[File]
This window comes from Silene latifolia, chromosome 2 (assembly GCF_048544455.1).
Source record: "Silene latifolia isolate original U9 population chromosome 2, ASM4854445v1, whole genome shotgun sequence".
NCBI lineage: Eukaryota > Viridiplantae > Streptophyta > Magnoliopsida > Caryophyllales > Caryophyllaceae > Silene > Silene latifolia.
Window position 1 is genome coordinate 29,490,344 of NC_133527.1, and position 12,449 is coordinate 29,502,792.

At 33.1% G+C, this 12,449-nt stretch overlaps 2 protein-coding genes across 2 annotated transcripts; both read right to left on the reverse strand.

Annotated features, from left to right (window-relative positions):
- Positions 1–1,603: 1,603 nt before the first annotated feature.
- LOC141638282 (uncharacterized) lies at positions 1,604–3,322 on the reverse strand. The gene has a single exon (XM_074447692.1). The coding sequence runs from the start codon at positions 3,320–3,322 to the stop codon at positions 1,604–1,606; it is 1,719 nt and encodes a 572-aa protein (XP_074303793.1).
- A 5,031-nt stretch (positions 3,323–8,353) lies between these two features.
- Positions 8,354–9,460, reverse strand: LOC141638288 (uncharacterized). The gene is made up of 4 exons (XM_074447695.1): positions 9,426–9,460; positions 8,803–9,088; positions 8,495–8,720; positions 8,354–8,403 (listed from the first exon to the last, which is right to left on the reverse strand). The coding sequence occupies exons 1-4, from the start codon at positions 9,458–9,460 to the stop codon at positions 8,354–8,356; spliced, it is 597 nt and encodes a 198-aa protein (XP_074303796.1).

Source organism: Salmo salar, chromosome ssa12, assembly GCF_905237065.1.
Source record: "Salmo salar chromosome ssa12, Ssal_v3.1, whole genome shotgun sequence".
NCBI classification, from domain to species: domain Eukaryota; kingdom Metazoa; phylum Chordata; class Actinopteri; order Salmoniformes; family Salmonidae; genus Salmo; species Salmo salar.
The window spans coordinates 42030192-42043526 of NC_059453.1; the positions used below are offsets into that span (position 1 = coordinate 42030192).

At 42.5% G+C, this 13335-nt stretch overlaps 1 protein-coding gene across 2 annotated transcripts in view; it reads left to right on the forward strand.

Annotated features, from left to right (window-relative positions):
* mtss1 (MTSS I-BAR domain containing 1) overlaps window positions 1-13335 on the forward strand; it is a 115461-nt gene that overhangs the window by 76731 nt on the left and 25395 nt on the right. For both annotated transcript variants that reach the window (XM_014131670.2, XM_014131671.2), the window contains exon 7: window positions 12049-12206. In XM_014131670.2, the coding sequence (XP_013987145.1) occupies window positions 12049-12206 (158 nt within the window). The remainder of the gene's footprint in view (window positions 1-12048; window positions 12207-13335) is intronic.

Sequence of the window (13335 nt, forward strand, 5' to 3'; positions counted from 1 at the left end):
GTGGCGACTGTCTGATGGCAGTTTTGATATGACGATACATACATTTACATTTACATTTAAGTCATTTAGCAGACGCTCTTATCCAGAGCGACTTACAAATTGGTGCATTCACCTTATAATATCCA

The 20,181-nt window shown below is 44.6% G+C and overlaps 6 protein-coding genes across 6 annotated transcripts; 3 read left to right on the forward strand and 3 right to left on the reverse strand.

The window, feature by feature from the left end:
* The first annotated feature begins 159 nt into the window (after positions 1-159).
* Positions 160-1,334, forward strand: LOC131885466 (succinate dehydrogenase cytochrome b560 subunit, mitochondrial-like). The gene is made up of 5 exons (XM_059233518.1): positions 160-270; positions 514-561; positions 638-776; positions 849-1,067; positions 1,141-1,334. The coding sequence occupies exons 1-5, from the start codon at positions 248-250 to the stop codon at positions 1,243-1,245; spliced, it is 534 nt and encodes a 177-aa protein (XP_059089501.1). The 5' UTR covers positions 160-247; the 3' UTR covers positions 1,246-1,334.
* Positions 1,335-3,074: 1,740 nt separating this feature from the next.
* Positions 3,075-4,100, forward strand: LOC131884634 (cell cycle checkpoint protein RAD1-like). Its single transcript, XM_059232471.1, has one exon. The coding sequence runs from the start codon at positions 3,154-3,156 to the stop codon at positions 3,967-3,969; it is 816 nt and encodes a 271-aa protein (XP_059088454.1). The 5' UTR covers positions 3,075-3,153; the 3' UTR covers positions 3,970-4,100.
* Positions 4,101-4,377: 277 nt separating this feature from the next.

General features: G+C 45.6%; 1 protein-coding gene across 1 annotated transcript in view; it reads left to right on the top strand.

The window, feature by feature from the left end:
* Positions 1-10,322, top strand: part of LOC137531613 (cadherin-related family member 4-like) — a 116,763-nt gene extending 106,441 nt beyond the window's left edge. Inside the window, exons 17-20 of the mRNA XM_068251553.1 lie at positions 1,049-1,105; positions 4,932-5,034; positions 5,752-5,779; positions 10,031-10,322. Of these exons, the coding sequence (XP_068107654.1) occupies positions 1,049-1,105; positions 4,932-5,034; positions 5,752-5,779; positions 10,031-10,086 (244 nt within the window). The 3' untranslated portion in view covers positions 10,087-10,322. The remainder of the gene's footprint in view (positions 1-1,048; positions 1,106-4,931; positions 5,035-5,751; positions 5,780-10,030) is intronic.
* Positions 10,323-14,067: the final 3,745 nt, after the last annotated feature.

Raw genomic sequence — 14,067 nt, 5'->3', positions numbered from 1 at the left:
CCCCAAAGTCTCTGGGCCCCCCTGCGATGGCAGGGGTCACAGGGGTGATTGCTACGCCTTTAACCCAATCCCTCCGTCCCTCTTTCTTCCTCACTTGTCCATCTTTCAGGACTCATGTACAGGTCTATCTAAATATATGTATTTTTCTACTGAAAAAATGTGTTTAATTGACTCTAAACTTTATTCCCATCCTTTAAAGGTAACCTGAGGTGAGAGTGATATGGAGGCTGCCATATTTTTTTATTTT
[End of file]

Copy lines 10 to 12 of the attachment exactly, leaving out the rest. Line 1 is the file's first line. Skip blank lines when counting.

- Positions 8,354–9,460, reverse strand: LOC141638288 (uncharacterized). The gene is made up of 4 exons (XM_074447695.1): positions 9,426–9,460; positions 8,803–9,088; positions 8,495–8,720; positions 8,354–8,403 (listed from the first exon to the last, which is right to left on the reverse strand). The coding sequence occupies exons 1-4, from the start codon at positions 9,458–9,460 to the stop codon at positions 8,354–8,356; spliced, it is 597 nt and encodes a 198-aa protein (XP_074303796.1).

Source organism: Salmo salar, chromosome ssa12, assembly GCF_905237065.1.
Source record: "Salmo salar chromosome ssa12, Ssal_v3.1, whole genome shotgun sequence".